Estimated reading time: 4 minutes, 37 seconds

Brian J. Donnelly, the Director of Educational Technology and a Lecturer in Law at Columbia Law School, isn’t happy about the job most American law schools are doing when it comes to teaching their students how to implement technology in their future law practices.

Saying there is a “big gap” in the level of technology education at law schools across the country, Donnelly notes that “most law school curricula leave out the skills of digital competency from their curriculum." This leaves a huge void in the education of future lawyers as they endeavor to practice law in a technology-rich landscape.

Donnelly, who also helped found the Lawyer in the Digital Age Clinic at the law school, says he and two colleagues introduced the use of computers at Columbia Law School in the 1990s. By 2001, the trio decided “not to use technology as an afterthought but to develop a curriculum with technology at its core,” he says. “Most [law school] clinics do not deliberately include technology education, but we do,” Donnelly says.

When he first introduced the clinic, it was viewed as “novel” by students and staff at the law school. “But, in time, its relevance became more evident to students and gained increasingly popularity and acceptance,” he says.

In the 30 semesters the Lawyer in the Digital Age Clinic has been in existence, nearly 500 Columbia law students have participated in it in one way or another.

Why the Disconnect?

With the business landscape becoming increasingly dependent on technology, it would seem logical the legal profession would take notice and follow suit. That awareness begins in law school, where students can be educated about conducting e-discovery, project management, protecting the confidentiality of client files stored on computers and much more.

Meanwhile, Donnelly isn’t the only expert scratching his head about why law schools, in general, aren’t jumping on the technology bandwagon. “Law schools are stuck in the classic model and it’s hard to get them out of that for various reasons,” says Gabe Teninbaum, Director of the Institute in Law Practice Technology & Innovation and the Legal Technology & Innovation Concentration as well a Professor of Legal Writing at Boston’s Suffolk Law School.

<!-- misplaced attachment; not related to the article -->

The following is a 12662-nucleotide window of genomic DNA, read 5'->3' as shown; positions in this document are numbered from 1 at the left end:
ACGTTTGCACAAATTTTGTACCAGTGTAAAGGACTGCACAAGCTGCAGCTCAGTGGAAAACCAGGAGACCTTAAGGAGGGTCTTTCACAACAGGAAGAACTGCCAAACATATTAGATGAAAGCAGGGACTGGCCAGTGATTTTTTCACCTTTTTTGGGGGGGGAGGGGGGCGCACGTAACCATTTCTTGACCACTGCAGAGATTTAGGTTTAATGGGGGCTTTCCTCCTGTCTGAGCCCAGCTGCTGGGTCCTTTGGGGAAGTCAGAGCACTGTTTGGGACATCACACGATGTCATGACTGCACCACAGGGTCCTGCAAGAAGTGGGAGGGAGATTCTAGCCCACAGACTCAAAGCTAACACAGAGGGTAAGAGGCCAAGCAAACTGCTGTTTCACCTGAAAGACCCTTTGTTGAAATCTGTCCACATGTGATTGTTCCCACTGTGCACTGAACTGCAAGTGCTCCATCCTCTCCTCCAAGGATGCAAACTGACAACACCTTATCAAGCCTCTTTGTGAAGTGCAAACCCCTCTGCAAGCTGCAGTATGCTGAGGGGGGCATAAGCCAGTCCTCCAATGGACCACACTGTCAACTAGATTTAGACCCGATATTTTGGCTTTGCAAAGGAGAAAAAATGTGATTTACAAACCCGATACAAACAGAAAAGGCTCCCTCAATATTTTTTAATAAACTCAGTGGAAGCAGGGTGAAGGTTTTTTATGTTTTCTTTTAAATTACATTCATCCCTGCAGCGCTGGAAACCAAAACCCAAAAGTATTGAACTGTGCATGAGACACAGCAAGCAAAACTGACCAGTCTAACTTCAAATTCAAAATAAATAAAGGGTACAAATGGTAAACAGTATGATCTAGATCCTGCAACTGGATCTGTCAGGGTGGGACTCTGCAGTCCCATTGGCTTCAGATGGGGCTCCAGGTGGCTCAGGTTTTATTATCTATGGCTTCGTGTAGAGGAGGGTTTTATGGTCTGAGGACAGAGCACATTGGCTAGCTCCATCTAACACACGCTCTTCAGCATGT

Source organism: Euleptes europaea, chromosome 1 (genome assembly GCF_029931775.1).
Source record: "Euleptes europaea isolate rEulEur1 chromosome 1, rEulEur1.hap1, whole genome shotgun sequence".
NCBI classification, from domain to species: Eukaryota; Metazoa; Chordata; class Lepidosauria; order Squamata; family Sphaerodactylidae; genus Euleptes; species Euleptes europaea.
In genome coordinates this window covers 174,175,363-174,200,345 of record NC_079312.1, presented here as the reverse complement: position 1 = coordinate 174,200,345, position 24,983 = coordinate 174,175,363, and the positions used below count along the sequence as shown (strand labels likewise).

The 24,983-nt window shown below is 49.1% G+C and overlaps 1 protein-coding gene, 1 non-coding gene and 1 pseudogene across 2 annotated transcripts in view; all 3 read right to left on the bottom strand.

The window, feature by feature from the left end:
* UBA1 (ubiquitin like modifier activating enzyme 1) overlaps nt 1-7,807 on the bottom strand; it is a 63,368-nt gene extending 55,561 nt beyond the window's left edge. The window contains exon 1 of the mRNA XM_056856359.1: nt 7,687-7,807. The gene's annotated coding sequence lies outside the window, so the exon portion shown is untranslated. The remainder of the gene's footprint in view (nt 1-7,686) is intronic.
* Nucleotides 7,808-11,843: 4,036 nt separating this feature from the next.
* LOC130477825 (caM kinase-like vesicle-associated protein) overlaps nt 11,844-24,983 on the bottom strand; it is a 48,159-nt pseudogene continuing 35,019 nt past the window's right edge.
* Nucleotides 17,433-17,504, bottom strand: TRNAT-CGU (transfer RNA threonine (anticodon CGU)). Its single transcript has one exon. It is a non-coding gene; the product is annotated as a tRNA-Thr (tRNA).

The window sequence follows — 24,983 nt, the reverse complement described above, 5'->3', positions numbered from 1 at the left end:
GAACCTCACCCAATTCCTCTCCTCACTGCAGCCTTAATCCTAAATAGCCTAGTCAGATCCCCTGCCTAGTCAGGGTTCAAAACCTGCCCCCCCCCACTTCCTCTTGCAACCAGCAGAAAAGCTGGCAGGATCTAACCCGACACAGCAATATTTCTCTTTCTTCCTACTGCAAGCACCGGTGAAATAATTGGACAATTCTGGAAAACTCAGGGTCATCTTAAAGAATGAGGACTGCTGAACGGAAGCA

Another reason most law schools aren’t teaching students how to utilize technology in their impending legal careers is the lack of experienced personnel to teach the courses, Teninbaum says. “There are very few resident faculty members who can teach it. Law schools want their resident faculty” to teach core courses, not technology, he surmises.

Richard Granat agrees with Teninbaum’s assessment about why law schools are not being aggressive about teaching technology to their student body. It’s not just that law faculty are oriented to teaching about core legal topics like Constitutional Law or Torts, it’s that “law schools don’t see technology as central to the education of students,” Granat says.

Instead, the standard business model of law schools is to teach students how to issue-spot, not actually practice law. “Law schools are not really interested in educating practical management skills, except in clinics. They don’t see it as central to the education of students,” Granat says.

“It’s systematic of the disconnect between the practice of law and law school,” adds Donnelly.

Why Tech Matters for Lawyers

The experts agree there are several reasons why law schools should teach future lawyers how to effectively and efficiently tap into technology. Among them, says Granat, is that using technology “will decrease costs and make the legal system more accessible” for more people.

He says that 80% of low income Americans can’t get their day in court because they simply can’t afford the costs associated with it.

Teninbaum agrees. “We want to train our students to help our communities because our society has a need for it.” With its aggressive offering of a tech-centric concentration, likened to a major, Suffolk has firmly established itself as a leader among law schools in that area.

While he wouldn’t say the inception of the Legal Technology and Innovation Center in 2013 has led to an uptick in applications or enrollment at Suffolk Law, what it has done, says Teninbaum, is attract applicants “uniquely suited to these offerings.”

For example, students with undergraduate degrees in computer science are now taking an interest in Suffolk Law, he says. In Teninbaum’s mind, familiarity with technology is an imperative for law students and attorneys alike.

“Lawyers need to be aware of the tool kit available to them,” he says. In addition to being technologically agile, lawyers would be well-served to be aware of different models of practicing law, including virtual practices and Limited Liability Limited Partnerships, Teninbaum says.

Besides, It’s in The Model Rules

In addition to the reality that with each passing day, the world becomes more technologically reliant, The Model Rules of Professional Conduct are unequivocal on the topic. Comment 1.1(8) states that in order to maintain the requisite knowledge and skill to practice law, a lawyer should remain “…abreast of changes in the law and its practice, including the benefits and risks associated with relevant technology…’”

That update in the rules is thanks to the efforts of Richard Granat, who is too humble to take credit, Teninbaum says, noting that there is no underestimating the importance for future lawyers to become adept in the use of technology in their law practice. “The courses we teach are absolutely necessary for people to be successful lawyers in the 21st Century,” sums Teninbaum.

Tami Kamin Meyer is an Ohio attorney and writer.

Last modified on Sunday, 19 June 2016
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